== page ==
Start Where You Are

Have you ever had an idea so vivid that you can feel the end product and see its impact? One that ignites the flame of inspiration and shocks the system? But then you find yourself overcome with dread as doubt descends and takes the wind out of your sails. Well, you are not alone.

It is okay not to know where to start when beginning something new. But you will need to decide whether you are ready to roll up your sleeves and embark on a journey of discovery, sit it out, or choose option “C,” put the idea on the shelf. If you are ready for the work, it’s important not to overwhelm yourself. I say this as someone who is a planner but a visionary and historically quit projects before they even begin. What I came to understand, and what finally allowed me to become the published author and consultant I wanted to become, was I needed to start where I was. I needed to see my present self; finances, energy, current obligations, and skill sets.

Should I pick up a skill to accomplish what I needed to? Could I delegate the skill to someone else? I would often choose the former, not understanding the work should be left up to the content expert or not accounting for how much energy it would take, often leading to project abandonment. Sometimes, it is appropriate to pick up a skill; however, it could be to an extent where you understand the language of that task item when discussing it with a content expert rather than becoming the expert. And one word I have embraced that I hope you do too is “DELEGATE.” Delegating requires trust; however, if you do it correctly, you will be happy with the energy you conserve and the final product. Why “push through” when someone can help you?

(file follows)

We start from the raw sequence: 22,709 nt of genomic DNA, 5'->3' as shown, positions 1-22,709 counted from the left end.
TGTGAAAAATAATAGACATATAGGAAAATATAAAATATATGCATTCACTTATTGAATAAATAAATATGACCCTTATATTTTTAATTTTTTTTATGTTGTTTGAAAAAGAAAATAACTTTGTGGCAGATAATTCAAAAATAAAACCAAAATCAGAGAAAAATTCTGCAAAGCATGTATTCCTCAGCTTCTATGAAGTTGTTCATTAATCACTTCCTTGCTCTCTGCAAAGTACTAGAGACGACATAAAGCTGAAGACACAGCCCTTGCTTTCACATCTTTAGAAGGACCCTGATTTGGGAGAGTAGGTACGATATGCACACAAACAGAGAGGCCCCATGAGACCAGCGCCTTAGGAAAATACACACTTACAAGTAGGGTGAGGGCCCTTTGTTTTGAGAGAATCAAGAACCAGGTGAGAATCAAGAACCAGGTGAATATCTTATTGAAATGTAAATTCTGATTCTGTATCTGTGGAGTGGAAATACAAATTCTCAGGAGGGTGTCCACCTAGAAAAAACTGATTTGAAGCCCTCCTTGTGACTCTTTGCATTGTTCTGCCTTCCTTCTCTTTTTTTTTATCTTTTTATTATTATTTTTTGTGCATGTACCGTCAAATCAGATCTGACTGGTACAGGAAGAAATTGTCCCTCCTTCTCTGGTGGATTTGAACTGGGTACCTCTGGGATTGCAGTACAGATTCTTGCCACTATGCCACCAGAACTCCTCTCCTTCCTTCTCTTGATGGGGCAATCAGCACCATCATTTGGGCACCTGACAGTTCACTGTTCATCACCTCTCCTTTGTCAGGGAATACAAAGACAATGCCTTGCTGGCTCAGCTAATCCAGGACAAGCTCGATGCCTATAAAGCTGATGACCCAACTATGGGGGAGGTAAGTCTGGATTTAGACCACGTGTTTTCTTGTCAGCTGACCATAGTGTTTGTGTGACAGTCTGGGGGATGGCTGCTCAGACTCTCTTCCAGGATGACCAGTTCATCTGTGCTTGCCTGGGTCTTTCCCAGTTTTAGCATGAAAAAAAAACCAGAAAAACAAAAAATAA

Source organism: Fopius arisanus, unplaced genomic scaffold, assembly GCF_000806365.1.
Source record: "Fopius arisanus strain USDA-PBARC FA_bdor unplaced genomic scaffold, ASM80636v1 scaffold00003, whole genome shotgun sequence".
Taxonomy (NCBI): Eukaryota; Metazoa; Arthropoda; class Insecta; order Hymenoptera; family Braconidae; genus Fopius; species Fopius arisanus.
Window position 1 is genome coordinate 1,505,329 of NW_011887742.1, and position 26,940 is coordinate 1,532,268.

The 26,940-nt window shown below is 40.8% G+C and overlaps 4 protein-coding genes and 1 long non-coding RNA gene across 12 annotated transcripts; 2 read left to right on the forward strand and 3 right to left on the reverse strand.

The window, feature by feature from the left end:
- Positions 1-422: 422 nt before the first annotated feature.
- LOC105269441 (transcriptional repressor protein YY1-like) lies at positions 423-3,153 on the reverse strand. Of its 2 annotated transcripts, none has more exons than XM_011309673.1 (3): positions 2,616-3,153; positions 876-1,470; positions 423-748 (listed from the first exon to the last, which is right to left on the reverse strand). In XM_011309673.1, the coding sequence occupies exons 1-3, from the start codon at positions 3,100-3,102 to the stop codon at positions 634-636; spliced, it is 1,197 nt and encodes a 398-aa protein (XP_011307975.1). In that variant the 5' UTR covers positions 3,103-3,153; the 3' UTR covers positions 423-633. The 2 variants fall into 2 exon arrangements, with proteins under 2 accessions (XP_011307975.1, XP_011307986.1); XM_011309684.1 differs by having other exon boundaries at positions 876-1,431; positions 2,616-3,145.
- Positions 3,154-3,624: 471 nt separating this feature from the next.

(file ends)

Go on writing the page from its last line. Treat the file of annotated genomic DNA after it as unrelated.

If you are thinking about money and where to find it, this next tip (or reminder) may be for you! Always look for (quality) free resources. For instance, if you want to start a small business, inquire into the Small Business Administration’s satellite sites that provide free assistance to get you up and running. If you are looking for help with other tasks, consider bartering or trading services with someone you know or researching sites that may provide such connections. You will expend energy. However, using a known, preferred skill in exchange for a needed task rather than learning a new one may save you more time in the long run. Don’t sleep on the skills you do have. Work it!

If you have a vision, trust that what you need is there to meet it. Believe it, feel it, and get moving!

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